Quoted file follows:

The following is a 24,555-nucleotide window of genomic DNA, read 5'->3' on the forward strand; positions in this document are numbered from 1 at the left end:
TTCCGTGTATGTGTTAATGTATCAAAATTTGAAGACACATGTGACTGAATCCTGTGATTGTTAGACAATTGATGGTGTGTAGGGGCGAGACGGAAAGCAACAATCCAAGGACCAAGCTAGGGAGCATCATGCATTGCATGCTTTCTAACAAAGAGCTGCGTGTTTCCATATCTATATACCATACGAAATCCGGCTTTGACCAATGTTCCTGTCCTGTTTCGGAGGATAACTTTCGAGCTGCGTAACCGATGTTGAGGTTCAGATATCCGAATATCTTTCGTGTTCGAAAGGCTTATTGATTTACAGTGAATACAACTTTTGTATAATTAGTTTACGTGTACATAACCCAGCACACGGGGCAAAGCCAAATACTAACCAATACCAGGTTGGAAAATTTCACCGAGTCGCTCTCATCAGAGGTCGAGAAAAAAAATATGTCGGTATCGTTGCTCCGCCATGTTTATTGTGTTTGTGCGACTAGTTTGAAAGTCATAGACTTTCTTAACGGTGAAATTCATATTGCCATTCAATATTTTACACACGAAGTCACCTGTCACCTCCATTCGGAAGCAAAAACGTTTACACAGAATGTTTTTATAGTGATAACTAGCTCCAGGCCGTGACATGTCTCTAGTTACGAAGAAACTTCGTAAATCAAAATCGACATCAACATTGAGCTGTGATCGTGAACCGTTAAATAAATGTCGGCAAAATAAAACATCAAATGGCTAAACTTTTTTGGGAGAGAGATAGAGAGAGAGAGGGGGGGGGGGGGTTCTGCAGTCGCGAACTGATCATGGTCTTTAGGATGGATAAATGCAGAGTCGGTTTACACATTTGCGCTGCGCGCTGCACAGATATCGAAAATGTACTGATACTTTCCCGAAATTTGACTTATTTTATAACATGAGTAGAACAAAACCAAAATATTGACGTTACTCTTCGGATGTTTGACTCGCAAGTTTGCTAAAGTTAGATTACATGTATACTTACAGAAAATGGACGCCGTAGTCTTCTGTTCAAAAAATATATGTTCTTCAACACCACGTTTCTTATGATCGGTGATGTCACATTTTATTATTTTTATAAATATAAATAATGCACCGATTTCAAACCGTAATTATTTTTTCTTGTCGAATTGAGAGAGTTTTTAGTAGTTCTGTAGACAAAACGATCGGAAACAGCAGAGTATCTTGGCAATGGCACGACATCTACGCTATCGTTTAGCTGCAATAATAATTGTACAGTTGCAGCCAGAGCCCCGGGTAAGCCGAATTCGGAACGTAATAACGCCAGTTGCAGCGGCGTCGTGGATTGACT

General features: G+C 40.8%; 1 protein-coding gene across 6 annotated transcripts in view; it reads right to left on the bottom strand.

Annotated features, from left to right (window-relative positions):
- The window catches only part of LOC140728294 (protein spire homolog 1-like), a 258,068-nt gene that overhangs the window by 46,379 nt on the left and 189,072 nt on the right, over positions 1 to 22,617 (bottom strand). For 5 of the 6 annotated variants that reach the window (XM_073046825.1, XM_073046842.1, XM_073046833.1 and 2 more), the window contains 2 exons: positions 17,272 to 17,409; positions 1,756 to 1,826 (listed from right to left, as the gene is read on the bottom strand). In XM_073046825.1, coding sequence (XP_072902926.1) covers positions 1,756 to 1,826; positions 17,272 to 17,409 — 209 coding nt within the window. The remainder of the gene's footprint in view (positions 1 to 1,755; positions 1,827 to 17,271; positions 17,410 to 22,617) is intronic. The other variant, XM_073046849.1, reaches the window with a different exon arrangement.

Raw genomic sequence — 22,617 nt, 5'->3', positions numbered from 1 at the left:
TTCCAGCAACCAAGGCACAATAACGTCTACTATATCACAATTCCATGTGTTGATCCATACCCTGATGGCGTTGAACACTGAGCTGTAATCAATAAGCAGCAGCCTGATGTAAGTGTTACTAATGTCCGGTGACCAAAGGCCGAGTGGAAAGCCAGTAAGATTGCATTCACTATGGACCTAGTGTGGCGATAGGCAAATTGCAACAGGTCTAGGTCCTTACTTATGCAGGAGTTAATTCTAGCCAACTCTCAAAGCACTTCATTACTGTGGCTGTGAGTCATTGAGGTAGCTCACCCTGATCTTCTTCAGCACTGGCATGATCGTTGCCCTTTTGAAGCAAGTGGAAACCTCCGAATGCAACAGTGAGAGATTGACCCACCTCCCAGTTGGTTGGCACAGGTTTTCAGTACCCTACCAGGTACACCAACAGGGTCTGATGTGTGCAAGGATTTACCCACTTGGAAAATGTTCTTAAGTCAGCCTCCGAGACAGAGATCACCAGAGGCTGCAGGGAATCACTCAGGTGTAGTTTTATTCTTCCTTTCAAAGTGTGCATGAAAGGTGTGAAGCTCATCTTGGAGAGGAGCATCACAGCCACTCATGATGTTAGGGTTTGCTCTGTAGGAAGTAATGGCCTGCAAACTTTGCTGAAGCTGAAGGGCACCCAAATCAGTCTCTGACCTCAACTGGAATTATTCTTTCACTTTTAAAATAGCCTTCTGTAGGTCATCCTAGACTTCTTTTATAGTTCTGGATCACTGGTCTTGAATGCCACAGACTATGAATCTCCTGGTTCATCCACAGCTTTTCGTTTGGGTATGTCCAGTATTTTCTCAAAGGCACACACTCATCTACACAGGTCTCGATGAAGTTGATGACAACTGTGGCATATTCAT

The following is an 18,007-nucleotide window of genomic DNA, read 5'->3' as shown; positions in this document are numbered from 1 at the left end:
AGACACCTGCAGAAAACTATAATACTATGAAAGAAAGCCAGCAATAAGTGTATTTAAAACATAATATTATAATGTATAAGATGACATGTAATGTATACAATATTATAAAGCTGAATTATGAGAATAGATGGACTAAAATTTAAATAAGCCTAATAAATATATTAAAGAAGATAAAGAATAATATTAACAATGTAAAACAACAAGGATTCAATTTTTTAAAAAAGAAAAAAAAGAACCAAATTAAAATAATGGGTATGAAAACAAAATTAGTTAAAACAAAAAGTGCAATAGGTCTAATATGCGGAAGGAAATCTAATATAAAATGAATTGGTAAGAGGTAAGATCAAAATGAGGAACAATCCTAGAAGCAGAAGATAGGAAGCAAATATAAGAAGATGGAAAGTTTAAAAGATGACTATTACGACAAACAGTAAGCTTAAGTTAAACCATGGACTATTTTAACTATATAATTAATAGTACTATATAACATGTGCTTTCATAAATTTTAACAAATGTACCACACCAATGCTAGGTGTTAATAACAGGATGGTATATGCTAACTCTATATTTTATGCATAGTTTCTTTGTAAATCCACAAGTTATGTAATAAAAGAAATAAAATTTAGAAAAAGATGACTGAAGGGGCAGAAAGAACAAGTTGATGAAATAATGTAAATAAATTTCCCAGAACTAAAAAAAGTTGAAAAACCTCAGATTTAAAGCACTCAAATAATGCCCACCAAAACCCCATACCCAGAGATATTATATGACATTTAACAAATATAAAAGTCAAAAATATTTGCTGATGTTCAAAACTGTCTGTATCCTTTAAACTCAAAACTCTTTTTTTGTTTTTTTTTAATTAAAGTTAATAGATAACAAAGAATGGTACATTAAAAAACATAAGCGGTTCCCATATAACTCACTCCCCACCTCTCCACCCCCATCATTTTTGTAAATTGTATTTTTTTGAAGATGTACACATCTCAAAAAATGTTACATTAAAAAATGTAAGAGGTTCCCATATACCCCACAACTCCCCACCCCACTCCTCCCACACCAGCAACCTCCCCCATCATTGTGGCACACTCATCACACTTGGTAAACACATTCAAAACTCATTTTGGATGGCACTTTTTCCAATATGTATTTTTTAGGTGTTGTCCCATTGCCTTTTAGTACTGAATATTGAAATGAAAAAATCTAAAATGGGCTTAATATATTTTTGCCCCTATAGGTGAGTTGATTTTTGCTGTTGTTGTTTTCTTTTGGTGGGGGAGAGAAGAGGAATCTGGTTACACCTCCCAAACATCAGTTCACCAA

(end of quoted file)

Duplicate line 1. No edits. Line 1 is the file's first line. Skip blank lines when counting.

The following is a 24,555-nucleotide window of genomic DNA, read 5'->3' on the forward strand; positions in this document are numbered from 1 at the left end: